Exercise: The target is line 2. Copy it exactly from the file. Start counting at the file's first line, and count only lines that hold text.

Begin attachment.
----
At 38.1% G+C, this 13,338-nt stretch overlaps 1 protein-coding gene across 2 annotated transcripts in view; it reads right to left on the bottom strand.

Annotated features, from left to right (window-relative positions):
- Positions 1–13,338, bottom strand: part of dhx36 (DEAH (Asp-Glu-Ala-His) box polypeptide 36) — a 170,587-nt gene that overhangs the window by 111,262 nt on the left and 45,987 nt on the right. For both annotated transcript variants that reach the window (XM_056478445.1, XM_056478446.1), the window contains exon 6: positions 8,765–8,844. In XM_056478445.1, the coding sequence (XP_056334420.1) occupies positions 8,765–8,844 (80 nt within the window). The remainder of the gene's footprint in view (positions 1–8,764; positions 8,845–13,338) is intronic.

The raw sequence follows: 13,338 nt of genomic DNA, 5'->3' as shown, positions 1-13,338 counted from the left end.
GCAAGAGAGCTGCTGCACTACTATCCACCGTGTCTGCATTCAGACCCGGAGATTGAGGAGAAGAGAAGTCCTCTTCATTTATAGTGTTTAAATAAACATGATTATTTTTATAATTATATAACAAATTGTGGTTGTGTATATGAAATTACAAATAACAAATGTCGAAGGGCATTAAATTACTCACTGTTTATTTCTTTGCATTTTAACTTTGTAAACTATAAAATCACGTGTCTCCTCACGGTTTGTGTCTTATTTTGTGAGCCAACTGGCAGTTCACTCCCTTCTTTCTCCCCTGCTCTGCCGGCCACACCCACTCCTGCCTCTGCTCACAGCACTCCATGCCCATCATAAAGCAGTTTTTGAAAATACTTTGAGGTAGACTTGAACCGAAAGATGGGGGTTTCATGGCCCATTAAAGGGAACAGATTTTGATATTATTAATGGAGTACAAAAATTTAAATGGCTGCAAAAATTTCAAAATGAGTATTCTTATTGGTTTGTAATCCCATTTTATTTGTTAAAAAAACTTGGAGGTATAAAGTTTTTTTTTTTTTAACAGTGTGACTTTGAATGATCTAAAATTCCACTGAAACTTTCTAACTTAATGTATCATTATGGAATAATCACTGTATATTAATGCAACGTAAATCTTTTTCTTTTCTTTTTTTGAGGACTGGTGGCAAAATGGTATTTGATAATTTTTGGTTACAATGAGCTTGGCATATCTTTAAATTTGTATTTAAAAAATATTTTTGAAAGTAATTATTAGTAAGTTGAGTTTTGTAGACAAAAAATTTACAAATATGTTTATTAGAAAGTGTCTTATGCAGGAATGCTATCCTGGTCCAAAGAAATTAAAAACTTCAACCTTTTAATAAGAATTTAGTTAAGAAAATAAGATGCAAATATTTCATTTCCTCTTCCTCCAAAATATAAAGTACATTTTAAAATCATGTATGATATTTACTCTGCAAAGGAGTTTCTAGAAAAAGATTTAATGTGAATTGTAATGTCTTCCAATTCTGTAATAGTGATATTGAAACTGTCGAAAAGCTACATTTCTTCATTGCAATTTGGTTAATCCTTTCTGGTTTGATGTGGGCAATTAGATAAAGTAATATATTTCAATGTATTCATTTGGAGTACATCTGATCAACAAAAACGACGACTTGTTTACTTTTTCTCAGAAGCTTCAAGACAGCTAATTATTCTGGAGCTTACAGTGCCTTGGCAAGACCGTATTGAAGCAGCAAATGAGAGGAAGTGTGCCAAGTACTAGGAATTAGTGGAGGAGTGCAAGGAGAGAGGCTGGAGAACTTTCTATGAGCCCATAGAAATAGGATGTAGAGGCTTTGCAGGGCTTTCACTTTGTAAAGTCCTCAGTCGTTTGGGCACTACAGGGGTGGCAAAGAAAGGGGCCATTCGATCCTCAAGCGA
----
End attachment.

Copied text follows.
Annotated features, from left to right (window-relative positions):